“Among land animals only humans weep. Therefore, if Hillary wept, Hillary must be human. Wrong. Penguins and other sea-creatures weep.”

Uber-feminist Germain Greer took Hillary Clinton to task in yesterday’s Guardian for crying in public. Greer is a particularly base individual, and not one I would normally read or cheer, but her ridicule of Clinton is particularly amusing, for example when she infers that Clinton is a “sea-creature” as quoted above. She also writes:

Fear and loathing fled New Hampshire, Hillary scored against the run of play, and all it took was the suspicion of a tear. Or so they say. Can the moral of the story be: when you’re up against it, don’t fight back, just cry? As if too many women don’t already use tears as a power-tool. Over the years I’ve had to deal with more than one manipulative student who produced tears instead of work; my standard response was to say, “Don’t you dare cry. I’m the one who should be crying. It’s my time and effort that’s being wasted.” Let’s hope Hillary’s crocodile effort doesn’t encourage more women to use tears to get their way.

One important formative moment for my generation was President Clinton’s demonstration that oral sex is not sex. Lets just say that the first Clinton presidency had a lasting impact on our impressionable young minds and taught us all sorts of…helpful things. Will a second Clinton presidency go on to teach a new group of kids that a little public crying is the route to success?

Greer goes on to lament the fact that Brits are weepy these days and she’s not even British. Her rant is heartless and cold and itself a little undignified. I love it.

We are now a nation of blubberers who do grief on a massive scale. A child gets mown down on a pedestrian crossing and within minutes converging processions of snivelling people arrive to lay flowers, soft toys and mawkish messages at the scene. Can they all have known the unfortunate child? Could they all have liked her? Candle-lit vigils, services of thanksgiving, a celebration of the life produce apparently limitless numbers of schoolgirls sobbing on each other’s shoulders. Nowadays it is not enough to make a public appeal for help in locating a missing person, it must be an emotional appeal, with lots of gargling and choking and, if possible, tears.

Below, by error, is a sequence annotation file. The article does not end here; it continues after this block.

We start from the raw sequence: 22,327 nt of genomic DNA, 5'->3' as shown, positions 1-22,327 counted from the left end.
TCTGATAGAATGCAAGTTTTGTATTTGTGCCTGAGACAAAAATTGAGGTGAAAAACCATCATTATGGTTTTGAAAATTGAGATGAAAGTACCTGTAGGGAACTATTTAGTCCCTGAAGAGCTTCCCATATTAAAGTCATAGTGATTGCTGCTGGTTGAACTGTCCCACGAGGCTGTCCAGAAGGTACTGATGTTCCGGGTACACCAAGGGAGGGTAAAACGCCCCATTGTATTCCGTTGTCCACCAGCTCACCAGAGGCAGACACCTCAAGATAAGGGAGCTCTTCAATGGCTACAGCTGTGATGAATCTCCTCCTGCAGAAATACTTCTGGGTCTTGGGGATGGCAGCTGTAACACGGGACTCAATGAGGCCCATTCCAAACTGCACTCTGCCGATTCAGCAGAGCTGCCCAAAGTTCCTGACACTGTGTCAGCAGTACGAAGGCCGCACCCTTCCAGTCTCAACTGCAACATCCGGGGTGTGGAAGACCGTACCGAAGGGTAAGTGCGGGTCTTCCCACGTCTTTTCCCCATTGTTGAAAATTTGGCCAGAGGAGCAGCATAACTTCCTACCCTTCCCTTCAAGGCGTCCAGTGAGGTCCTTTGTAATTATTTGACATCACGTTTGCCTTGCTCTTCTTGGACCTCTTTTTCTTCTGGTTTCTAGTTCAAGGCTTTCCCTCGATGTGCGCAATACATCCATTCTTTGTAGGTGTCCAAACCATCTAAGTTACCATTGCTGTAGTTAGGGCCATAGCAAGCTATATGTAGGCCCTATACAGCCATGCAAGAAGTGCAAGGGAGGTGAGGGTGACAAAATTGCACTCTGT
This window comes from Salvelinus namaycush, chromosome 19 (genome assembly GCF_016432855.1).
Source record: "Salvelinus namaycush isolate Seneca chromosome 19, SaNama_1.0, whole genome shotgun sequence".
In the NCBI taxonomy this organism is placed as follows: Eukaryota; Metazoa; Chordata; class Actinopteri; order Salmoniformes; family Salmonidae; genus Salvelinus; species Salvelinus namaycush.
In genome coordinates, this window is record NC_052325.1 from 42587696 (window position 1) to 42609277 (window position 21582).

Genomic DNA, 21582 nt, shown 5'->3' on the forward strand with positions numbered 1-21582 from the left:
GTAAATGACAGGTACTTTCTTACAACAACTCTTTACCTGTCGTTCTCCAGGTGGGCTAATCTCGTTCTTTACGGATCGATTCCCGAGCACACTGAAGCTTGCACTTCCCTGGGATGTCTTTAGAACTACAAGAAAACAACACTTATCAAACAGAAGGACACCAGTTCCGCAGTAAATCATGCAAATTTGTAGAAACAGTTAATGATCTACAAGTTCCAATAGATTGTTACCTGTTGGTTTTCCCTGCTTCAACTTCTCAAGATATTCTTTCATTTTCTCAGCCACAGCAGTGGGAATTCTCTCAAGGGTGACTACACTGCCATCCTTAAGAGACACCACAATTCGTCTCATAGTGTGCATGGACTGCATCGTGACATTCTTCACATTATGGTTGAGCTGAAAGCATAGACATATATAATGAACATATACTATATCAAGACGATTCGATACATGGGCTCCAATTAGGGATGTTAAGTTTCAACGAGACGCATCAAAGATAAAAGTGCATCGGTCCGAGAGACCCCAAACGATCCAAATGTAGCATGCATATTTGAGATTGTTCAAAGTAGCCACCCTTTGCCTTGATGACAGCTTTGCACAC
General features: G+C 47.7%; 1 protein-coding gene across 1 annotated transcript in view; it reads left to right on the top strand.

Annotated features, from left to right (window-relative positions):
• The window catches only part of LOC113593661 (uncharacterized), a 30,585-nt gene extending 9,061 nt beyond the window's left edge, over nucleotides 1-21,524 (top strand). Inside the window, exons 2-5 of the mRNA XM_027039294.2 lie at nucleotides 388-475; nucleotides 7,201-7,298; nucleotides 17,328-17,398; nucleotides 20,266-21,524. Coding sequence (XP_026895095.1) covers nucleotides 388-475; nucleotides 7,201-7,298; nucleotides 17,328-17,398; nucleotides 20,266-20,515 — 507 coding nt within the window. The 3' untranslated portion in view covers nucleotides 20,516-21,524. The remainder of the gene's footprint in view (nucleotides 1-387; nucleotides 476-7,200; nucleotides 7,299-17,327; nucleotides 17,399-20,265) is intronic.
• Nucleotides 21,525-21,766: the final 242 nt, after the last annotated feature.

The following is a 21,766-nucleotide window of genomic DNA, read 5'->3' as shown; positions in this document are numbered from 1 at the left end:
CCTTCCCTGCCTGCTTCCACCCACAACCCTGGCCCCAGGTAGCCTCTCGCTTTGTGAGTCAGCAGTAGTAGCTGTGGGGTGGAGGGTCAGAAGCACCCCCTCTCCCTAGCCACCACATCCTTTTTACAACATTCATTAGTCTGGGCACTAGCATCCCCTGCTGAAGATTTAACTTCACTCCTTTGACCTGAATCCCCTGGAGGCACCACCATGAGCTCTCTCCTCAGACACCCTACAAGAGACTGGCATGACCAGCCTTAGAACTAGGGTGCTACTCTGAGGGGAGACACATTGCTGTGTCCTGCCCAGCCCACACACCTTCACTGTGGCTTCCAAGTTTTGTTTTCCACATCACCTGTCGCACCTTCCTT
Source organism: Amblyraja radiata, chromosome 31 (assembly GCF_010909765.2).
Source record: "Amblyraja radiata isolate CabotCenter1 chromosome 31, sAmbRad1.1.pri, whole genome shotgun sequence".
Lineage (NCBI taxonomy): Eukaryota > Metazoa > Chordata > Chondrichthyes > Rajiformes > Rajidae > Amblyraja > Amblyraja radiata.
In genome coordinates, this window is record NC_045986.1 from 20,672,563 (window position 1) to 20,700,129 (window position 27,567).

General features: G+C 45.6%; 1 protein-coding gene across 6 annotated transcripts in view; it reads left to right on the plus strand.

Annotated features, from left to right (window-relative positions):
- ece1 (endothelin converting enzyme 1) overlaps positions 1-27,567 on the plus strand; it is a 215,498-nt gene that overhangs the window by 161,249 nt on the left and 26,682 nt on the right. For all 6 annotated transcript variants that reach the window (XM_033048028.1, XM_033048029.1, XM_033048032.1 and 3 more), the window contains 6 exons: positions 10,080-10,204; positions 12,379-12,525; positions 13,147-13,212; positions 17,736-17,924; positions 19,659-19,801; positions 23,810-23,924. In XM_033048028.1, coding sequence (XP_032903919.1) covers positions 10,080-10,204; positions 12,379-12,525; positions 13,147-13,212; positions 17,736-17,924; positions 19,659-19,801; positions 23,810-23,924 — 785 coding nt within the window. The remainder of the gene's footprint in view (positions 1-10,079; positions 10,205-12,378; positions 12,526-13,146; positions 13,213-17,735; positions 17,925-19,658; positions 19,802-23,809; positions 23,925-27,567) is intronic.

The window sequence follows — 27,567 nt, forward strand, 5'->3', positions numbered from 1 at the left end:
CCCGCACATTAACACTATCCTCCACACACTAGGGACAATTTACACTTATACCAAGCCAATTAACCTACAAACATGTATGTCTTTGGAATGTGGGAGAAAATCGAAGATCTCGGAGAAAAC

That is harsh! But it did send me searching for instances of public tears involving politics.

The most recent one of note is when Martha-Ann Alito started crying during the confirmation hearing of her husband, Justice Samuel Alito. No one not deep in the throes of Bush Derangement Syndrome doubted that her tears were genuine. But I did find this throw-away line approving of the technique in the article:

It’s a throwback, but men tend to get all rubbery when a woman cries. With tears, a woman is transported to the land-beyond-reproach. (The truth is, if Hillary had only cried a little, back during The Troubles, she might not be seen as the ice queen.)

I don’t think her display this week did much to soften her image. She’s the most “polarizing person in politics” and we’ve had 15 years (!) to make up our minds about her. The only people who saw it and thought, “That brave woman,” are those who are already delusional enough to be counted among her supporters.

Alito, however, may not be the best example since she’s not running for anything and, really, when it comes down to Ted Kennedy vs. Crying Wife it’s not hard to believe that she’s crying for a reason. The fact that the man has been reelected this many times makes me want to cry a little too.

No, a better example is Pat Schroeder, discussed here by the NewsHour crew at PBS in 1996. They also can’t help but hook it to Clinton.

When she withdrew from the 1988 Presidential race, she was hounded for her tears. Absolutely everyone, male, female, feminist, counter-feminist, had their say. See, we just knew women were wimps. Just think what would happen if Hillary cried in public. The entire media would lunge into full tilt dissection mode. The problem is if you’re female, you have to feel a little ripped off, as if our tears had somehow been appropriated, snatched by men who are now turning them into an asset.

Whoops. Missed the mark, Ms. Taylor. It’s not the media that’s going after Clinton, but feminists who just saw her undo decades of work. Clinton reminds me of the MIT biologist who, after Lawrence Summers’ lecture on aptitude differences between men and women, ran to the New York Times and told them that she almost fainted when she heard it.

Well done, professor. Won’t you be embarrassed if Clinton’s big turnaround moment is when she played the Weepy Woman card?


~ by Gabriel Malor on January 10, 2008.

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